Mark Attanasio photo

Brewers owner Mark Attanasio talks to Ryan Braun after it was announced that Friday's home opener was postponed after two Cardinals players tested positive for the coronavirus.

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MILWAUKEE — For all his success in the world of finance, being calm, cool and collected hasn’t always been Mark Attanasio’s strong suit when it comes to watching the Milwaukee Brewers.

The chairman and principal owner is well-known for his, for lack of a better term, intensity when it comes to his team’s performance. In fact, he openly admits that he can be a bit too intense, hanging on every pitch.

So after waiting four months for the Brewers to finally begin their 2020 season and another week for the team to play its first home game, which he planned to watch in person, having to wait another day after two members of the St. Louis Cardinals tested positive for COVID-19 was frustrating, but understandable.

“I think it’s important to have perspective,” Attanasio said Friday afternoon during a previously scheduled video conference with reporters. “As an owner, I have a lot of information coming at me — more than I can share — but I think there have only been 99 positive tests out of 32,000.

“That number’s going up and given how contagious COVID-19 is, we’d expect it to go up. But what’s important, first and foremost, is keeping everybody safe and healthy.”

This was supposed to be a special season for Attanasio and the Brewers; for him, the 16th since purchasing the franchise from the Selig family and for the team, a celebration of a half-century calling Milwaukee home.

Instead, it’s a season of uncertainty; one with an equal amount of hope and optimism as well as fear and anxiety. Attanasio knows there is a delicate balance to navigate and understands the optics of trying to play baseball in the midst of a pandemic, not to mention burgeoning economic and societal crises.

But he’s also well aware of baseball’s role throughout history as an agent of healing and its ability to offer not just an escape from problems, but also to serve as a source of unity during trying times.

“I think we’ve had a lot of time for reflection here and I think maybe sports now has a more measured spot in our society,” Attanasio said. “We may put overarching importance on it at some points but that said, it’s a meaningful part of our everyday lives.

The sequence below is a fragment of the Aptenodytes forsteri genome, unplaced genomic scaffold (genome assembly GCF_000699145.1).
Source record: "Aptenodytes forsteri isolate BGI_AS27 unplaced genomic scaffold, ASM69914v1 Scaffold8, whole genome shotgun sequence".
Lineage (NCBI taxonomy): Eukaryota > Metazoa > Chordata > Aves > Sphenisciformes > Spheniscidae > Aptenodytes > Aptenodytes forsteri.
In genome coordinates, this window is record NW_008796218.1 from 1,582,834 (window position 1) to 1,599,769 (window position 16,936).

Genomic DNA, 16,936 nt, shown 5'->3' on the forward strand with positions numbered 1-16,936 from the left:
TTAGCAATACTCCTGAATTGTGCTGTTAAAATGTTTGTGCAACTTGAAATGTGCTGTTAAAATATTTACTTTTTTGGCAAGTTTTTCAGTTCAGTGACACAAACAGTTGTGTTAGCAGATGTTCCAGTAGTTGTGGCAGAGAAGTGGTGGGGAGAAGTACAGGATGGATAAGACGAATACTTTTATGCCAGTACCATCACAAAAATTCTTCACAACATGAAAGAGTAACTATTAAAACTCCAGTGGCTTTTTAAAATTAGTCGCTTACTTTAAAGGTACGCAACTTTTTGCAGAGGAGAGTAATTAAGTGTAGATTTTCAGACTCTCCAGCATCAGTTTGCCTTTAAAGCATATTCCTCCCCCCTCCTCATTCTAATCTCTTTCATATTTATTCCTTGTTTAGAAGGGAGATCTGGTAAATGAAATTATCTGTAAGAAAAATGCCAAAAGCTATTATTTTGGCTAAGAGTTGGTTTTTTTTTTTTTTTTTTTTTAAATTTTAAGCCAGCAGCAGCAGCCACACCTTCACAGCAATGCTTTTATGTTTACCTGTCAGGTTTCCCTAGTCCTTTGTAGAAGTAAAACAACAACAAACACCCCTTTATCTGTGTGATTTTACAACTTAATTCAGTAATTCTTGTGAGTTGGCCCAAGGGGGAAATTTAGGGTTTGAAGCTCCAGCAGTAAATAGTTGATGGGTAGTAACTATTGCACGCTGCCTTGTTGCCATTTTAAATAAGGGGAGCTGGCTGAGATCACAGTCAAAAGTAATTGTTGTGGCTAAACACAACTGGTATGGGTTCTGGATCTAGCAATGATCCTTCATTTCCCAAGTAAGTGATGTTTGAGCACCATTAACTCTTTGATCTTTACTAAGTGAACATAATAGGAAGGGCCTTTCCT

“When we have our games we can get detached from some of the challenges we face. If we can continue to provide some enjoyment for our fans, I think that’s something we’re all committed to doing.”

Attanasio came to spring training urging fans disappointed with the team’s offseason moves to “trust the process” of David Stearns, the Brewers’ general manager who eschewed the type of high-profile acquisitions some had wanted after last year’s loss in the National League wild card game and instead compiled a roster built around options, depth and versatility.

And despite all that’s changed, both in baseball and the world as a whole, since he spoke to reporters next to a practice field in Phoenix, Attanasio is still confident this team will be better than many might think.

“We like our team this year,” Attanasio said. “Our team was absolutely built for 162 games. We’re going to play a fraction of that but I think one of the things that is fun about the year, as I try to look at it positively, is trying to look at this puzzle and just embrace what we’re doing.”

So far, Attanasio likes what he’s seen while watching from his Southern California home. He was packing for his trip to Milwaukee when the Brewers mounted their four-run, ninth-inning rally against the Pittsburgh Pirates on Monday night. As the team pulled out a victory in 11 innings, he was able to forget everything else happening in the world and, for a few moments, be a fan.

“Being able to suspend from reality has been therapeutic,” Attanasio said. “I hope it’s been for our fans, also. I’ve watched every inning of every game and I can’t wait for the next one.”

This article originally ran on madison.com.

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